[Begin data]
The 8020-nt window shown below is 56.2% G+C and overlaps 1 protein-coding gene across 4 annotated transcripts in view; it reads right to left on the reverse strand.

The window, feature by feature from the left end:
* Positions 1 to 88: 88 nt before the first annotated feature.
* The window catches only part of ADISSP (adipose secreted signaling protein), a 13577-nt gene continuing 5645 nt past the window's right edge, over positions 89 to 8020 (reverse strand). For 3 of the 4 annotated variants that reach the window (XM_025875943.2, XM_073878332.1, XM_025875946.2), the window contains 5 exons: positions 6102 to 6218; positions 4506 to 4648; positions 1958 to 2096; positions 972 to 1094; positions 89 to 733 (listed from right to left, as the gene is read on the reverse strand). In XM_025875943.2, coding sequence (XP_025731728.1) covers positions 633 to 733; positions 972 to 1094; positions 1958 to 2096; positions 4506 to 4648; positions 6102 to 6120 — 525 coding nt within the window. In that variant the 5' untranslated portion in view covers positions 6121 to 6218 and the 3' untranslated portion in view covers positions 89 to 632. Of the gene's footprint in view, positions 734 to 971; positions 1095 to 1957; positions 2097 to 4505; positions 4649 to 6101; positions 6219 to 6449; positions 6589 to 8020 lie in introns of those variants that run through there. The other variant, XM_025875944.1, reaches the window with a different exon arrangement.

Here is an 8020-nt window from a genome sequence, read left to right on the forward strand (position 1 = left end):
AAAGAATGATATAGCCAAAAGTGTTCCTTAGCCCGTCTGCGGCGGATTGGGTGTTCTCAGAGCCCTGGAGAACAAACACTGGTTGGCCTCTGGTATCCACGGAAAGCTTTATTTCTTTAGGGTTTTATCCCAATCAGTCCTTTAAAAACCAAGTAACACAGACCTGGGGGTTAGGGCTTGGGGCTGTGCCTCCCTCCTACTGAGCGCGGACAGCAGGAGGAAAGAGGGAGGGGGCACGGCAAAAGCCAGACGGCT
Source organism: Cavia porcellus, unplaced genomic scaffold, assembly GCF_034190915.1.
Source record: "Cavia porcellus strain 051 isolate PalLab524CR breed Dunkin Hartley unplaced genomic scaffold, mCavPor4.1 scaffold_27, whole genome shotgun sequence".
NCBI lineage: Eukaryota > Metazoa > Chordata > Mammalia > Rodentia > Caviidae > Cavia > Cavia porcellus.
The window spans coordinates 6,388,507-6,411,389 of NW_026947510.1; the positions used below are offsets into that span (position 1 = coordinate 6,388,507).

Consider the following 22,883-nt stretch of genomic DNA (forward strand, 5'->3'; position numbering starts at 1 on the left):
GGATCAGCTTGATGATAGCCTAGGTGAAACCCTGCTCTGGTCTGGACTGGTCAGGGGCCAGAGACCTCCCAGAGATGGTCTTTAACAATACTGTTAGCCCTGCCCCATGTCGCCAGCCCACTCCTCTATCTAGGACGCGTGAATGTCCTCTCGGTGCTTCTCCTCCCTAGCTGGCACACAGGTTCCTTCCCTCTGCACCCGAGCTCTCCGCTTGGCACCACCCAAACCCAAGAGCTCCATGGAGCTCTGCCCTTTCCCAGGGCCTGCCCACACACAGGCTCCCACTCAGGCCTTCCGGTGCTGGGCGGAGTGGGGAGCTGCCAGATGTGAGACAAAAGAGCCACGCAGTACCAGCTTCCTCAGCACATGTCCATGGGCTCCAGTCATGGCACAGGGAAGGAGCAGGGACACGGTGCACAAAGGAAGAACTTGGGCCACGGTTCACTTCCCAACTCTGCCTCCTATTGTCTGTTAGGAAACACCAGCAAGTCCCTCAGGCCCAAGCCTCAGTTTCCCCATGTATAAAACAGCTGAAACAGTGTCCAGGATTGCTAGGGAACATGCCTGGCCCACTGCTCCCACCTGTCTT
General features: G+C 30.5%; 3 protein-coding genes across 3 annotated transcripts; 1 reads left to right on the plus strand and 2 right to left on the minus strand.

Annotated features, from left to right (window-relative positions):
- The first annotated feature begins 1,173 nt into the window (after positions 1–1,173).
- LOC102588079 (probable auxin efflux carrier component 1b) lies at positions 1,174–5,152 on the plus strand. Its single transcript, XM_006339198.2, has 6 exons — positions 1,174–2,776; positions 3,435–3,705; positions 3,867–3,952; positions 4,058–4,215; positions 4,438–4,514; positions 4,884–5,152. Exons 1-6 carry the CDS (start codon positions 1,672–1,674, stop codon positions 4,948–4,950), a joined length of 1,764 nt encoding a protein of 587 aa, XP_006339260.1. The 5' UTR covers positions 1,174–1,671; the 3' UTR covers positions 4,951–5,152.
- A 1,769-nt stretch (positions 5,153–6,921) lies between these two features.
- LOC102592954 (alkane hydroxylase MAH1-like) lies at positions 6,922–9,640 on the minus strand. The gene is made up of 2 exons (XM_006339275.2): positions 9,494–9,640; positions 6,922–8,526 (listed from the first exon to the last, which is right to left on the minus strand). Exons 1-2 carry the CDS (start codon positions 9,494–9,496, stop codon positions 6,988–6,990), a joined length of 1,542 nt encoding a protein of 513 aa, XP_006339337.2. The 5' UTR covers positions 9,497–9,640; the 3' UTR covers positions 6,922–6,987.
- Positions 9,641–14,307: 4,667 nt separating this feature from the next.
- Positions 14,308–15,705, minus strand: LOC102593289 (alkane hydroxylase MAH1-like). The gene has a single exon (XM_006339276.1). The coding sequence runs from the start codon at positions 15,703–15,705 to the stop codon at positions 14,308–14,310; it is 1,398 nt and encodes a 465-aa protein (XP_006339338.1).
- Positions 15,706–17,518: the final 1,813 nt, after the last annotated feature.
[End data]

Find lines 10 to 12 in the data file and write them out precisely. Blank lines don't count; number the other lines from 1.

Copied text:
The window spans coordinates 6,388,507-6,411,389 of NW_026947510.1; the positions used below are offsets into that span (position 1 = coordinate 6,388,507).

Consider the following 22,883-nt stretch of genomic DNA (forward strand, 5'->3'; position numbering starts at 1 on the left):
GGATCAGCTTGATGATAGCCTAGGTGAAACCCTGCTCTGGTCTGGACTGGTCAGGGGCCAGAGACCTCCCAGAGATGGTCTTTAACAATACTGTTAGCCCTGCCCCATGTCGCCAGCCCACTCCTCTATCTAGGACGCGTGAATGTCCTCTCGGTGCTTCTCCTCCCTAGCTGGCACACAGGTTCCTTCCCTCTGCACCCGAGCTCTCCGCTTGGCACCACCCAAACCCAAGAGCTCCATGGAGCTCTGCCCTTTCCCAGGGCCTGCCCACACACAGGCTCCCACTCAGGCCTTCCGGTGCTGGGCGGAGTGGGGAGCTGCCAGATGTGAGACAAAAGAGCCACGCAGTACCAGCTTCCTCAGCACATGTCCATGGGCTCCAGTCATGGCACAGGGAAGGAGCAGGGACACGGTGCACAAAGGAAGAACTTGGGCCACGGTTCACTTCCCAACTCTGCCTCCTATTGTCTGTTAGGAAACACCAGCAAGTCCCTCAGGCCCAAGCCTCAGTTTCCCCATGTATAAAACAGCTGAAACAGTGTCCAGGATTGCTAGGGAACATGCCTGGCCCACTGCTCCCACCTGTCTT